Study Guide

Hanging Fire Quotes

By Audre Lorde

  • Coming of Age

    I am fourteen
    and my skin has betrayed me
    the boy I cannot live without
    still sucks his thumb
    in secret
    how come my knees are
    always so ashy
    what if I die
    before morning (1-9)

    The poem begins with the most coming-of-age-y problems ever: body problems. The speaker's face is pimply; her knees are dry. She's got an immature boyfriend (or maybe just a crush) who still sucks his thumb—typical teenager stuff. But then the speaker segues into much more serious territory: she wonders if she will die "before morning." Uh-oh. What's up with this girl? Is this concern about death normal, or should we be concerned about her?

    and momma's in the bedroom
    with the door closed. (10-11)

    These lines don't offer us any consolation about our speaker; in fact, they make us even more concerned. It sounds like this teen doesn't have a strong parental presence in her life to guide her. Our speaker seems isolated from her mom at a crucial time in her life.

    I have to learn how to dance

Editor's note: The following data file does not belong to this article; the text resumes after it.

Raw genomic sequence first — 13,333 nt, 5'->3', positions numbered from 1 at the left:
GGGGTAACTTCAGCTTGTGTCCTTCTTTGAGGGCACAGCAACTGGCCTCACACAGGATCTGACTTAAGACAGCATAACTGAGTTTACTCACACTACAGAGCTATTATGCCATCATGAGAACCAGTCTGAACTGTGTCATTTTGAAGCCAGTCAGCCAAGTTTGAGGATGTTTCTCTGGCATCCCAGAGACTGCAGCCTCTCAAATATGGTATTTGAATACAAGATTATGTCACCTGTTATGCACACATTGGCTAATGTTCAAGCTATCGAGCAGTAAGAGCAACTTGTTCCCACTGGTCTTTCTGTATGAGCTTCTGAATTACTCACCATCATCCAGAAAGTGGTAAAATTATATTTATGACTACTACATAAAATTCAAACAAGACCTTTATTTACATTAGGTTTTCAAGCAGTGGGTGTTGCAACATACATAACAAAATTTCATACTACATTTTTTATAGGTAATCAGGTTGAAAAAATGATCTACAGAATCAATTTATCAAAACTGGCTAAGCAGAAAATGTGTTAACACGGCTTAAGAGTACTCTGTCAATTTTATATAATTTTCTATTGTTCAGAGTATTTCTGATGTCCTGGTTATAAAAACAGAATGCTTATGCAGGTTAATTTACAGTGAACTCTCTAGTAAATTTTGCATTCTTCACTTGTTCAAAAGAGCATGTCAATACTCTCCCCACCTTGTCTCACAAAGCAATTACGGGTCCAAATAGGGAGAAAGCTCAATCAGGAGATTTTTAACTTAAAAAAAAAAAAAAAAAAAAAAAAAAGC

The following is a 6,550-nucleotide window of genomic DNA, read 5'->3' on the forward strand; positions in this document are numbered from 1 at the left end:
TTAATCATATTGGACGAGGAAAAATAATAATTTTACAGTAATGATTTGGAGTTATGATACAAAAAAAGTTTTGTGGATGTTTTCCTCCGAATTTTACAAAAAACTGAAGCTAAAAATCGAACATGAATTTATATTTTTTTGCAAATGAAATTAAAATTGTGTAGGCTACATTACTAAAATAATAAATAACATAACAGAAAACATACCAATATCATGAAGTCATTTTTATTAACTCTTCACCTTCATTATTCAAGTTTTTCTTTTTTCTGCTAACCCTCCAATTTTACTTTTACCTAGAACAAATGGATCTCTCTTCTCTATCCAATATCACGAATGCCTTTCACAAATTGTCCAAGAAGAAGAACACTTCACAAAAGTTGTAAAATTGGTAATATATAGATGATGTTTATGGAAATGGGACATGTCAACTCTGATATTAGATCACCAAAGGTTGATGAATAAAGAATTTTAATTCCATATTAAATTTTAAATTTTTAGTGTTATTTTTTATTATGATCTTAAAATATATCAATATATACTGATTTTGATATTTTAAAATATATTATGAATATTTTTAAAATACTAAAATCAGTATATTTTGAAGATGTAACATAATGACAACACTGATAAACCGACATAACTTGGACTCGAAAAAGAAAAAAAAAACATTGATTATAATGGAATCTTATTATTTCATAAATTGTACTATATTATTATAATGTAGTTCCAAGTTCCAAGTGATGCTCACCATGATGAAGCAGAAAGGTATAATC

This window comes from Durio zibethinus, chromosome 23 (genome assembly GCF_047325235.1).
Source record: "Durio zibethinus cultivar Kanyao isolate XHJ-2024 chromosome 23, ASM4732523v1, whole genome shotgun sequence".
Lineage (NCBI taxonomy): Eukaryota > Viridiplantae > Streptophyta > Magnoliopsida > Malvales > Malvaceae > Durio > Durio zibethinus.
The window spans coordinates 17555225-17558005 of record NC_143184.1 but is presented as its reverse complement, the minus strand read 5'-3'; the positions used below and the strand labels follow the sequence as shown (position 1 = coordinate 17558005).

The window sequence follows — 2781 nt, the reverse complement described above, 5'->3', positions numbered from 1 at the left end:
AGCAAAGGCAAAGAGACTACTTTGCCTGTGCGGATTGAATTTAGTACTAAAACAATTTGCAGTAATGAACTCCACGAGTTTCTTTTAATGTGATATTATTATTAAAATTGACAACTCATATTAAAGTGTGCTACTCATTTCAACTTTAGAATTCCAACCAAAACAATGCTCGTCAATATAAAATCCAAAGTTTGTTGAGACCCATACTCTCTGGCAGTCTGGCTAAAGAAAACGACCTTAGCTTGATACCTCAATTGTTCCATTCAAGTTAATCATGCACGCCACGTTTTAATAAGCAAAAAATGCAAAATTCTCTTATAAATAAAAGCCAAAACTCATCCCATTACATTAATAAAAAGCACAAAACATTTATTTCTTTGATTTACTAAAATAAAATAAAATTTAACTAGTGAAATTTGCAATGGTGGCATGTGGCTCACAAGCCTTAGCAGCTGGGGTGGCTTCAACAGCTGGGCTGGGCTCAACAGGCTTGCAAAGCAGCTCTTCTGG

in time for the next party
    my room is too small for me
    suppose I die before graduation
    they will sing sad melodies
    but finally
    tell the truth about me (12-18)

    Ah, here we return to the mundane problems of teenagers: learning how to dance and too-small bedrooms. But once again, the speaker quickly shifts to the subject of death. Is she sick? Does she live in a dangerous neighborhood? Why is the speaker so obsessed with death? And what is the "truth" that she is so nervous about? It's starting to sound to us like our speaker could use a good therapy sesh or two (or three or four).

    I should have been on Math Team
    my marks were better than his
    why do I have to be
    the one
    wearing braces
    I have nothing to wear tomorrow (26-31)

    And, we're back to typical teenager concerns: what to wear, the problems of braces, even some possible middle-school sexism in not being picked for the Math team. Sure, these problems can seem huge to a teenager, but these issues aren't exactly insurmountable.

    will I live long enough
    to grow up
    and momma's in the bedroom
    with the door closed. (32-35)

    Once again, our speaker returns to thoughts of death, and once again, her mom isn't there for her. Our speaker is isolated from her mom at a time when she really, really needs her. The speaker's adolescence is a lonely time, and—we're not gonna lie—when the poem ends, we're seriously worried about her.

  • Family

    I am fourteen
    and my skin has betrayed me
    the boy I cannot live without
    still sucks his thumb
    in secret
    how come my knees are
    always so ashy
    what if I die
    before morning
    and momma's in the bedroom
    with the door closed. (1-11)